Sunday, October 9, 2016

International Adoptions Have Declined Dramatically

In 2004, the number of international adoptions was breaking records around the world. In the US, at least 23,000 children were adopted from overseas, a historic number. Since then, however, the rate of adoptions between countries has nosedived, primarily due to a tightening of regulations. Some countries were accused of illegal adoption activities as early as the 1980s, prompting them to implement stricter control over the practice. That has now brought about a dramatic 72 percent fall in US adoptions from 2004 to 2014, according to the website priceonomics

Friday, June 24, 2016

2 years and many thousand dollars later, Michigan family adopts special needs child from Armenia

GRAND RAPIDS, MI – Smiling and laughing through tears, Sam Bode's new extended family erupted into cheers as they spotted the 4-year-old and his adoptive parents at Gerald R. Ford International Airport.
Moments before, the huddle of grandparents, aunts, an uncle and cousins had grown quiet from nervousness and excitement. Over the past two years, they've only been able to communicate with the cheerful boy via Facetime while his parents, Erica and Jeff Bode, went through the lengthy process to adopt him from Armenia. On Wednesday night, he was officially welcomed into the tight-knit West Michigan family.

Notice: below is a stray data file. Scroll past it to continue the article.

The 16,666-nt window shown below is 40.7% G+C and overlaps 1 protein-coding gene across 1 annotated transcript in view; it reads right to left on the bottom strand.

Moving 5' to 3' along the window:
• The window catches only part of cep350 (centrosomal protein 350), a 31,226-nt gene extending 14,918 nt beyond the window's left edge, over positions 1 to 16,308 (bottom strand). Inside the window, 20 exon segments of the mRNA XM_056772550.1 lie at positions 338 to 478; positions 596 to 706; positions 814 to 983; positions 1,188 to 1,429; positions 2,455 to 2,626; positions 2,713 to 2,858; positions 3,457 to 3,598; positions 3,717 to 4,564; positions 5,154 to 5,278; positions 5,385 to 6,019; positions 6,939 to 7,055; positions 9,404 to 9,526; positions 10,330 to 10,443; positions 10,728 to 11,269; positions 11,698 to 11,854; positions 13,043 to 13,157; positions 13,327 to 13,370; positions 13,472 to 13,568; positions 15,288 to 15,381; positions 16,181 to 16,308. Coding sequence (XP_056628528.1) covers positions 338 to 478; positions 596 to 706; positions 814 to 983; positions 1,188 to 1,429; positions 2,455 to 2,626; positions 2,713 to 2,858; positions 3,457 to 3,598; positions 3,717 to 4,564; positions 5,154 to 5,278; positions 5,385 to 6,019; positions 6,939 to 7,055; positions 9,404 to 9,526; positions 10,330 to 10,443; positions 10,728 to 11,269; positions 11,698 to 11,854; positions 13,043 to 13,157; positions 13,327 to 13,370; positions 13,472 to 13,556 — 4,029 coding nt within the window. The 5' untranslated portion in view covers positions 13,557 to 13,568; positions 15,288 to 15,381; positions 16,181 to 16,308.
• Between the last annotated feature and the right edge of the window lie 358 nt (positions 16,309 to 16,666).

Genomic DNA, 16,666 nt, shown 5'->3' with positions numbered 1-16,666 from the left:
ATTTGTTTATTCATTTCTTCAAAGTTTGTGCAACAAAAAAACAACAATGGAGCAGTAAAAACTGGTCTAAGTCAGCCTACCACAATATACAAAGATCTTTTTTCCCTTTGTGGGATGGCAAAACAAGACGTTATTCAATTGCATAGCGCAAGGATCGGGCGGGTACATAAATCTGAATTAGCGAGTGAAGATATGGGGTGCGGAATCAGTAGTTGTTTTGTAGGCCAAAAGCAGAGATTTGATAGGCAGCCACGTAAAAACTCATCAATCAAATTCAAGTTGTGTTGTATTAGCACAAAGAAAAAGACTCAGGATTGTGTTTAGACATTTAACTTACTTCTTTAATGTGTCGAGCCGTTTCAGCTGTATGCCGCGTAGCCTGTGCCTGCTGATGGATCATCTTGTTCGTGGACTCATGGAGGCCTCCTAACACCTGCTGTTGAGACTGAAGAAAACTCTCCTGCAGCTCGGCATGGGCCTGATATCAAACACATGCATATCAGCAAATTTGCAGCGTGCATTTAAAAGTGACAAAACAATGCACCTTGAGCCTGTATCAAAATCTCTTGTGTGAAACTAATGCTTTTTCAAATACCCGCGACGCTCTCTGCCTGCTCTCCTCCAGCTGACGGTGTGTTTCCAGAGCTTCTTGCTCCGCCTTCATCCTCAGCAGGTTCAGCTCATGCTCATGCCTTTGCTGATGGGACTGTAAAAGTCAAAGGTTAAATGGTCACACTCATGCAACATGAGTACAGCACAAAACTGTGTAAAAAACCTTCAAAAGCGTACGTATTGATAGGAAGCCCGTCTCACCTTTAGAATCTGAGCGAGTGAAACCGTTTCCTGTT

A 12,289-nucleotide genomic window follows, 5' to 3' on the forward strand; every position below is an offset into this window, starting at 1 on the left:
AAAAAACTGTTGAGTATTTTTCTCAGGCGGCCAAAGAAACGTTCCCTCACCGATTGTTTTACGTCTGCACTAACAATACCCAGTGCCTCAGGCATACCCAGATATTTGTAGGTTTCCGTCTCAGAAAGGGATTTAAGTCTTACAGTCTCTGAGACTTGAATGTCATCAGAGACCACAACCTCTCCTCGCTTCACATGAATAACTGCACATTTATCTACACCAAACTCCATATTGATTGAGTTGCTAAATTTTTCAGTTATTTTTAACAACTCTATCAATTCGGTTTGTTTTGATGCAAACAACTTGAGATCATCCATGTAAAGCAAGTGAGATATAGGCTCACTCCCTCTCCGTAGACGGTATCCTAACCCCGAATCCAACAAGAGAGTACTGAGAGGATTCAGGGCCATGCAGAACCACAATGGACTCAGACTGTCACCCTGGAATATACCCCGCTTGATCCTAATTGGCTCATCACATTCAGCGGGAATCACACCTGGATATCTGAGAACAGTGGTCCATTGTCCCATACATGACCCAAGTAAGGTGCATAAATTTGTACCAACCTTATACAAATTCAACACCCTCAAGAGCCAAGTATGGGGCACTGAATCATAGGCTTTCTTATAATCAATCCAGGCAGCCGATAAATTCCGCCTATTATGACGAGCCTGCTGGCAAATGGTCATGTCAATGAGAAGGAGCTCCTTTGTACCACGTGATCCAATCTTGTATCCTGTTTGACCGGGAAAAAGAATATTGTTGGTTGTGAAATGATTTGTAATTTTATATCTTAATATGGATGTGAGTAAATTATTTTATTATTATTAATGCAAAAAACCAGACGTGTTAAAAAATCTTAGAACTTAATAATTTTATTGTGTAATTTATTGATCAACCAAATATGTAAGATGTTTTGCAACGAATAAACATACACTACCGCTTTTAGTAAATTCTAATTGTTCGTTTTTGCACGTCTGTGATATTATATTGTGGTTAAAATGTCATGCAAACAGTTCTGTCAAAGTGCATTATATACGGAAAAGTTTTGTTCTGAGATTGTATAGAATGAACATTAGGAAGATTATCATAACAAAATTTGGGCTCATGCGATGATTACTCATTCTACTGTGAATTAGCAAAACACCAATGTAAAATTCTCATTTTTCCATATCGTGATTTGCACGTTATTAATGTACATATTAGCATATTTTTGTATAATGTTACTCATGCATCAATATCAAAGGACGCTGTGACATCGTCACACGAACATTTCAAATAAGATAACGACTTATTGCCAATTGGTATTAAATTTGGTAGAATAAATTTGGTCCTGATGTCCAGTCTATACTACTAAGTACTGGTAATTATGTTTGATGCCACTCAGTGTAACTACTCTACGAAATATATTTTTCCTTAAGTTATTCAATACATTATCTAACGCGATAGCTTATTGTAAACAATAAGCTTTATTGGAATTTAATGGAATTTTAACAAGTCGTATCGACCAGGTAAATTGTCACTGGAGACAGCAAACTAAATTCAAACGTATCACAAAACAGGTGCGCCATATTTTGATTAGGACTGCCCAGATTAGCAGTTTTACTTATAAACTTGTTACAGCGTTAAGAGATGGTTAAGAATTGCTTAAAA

Sam, who has Down syndrome, arrived at the airport with the Bodes and their son Jack, 8, after the last leg of their trip home from Armenia. He has spent his entire life in an orphanage.
They were weary from traveling, but their hearts were full. For the Ada couple, bringing Sam home was a joyful end to a chapter marked by heart-wrenching disappointments. They experienced miscarriages and unsuccessful fertility procedures as they tried to conceive a second child. The Bodes eventually decided to adopt and were set on bringing home a special needs child.
"There's just been a hole in my heart for a very, very long time. Of course my husband and my son fulfill me, but I really, truly feel complete now," Erica Bode said.
A visibly tired Sam clutched onto his dad at first, offering a few high fives to his cousins as they approached to say hello at the airport. It wasn't long before a smile broke out across his face and he was tossing a small soccer ball to his new playmates.
 (hand clapping - a little free advertising from our favorite baby snatcher)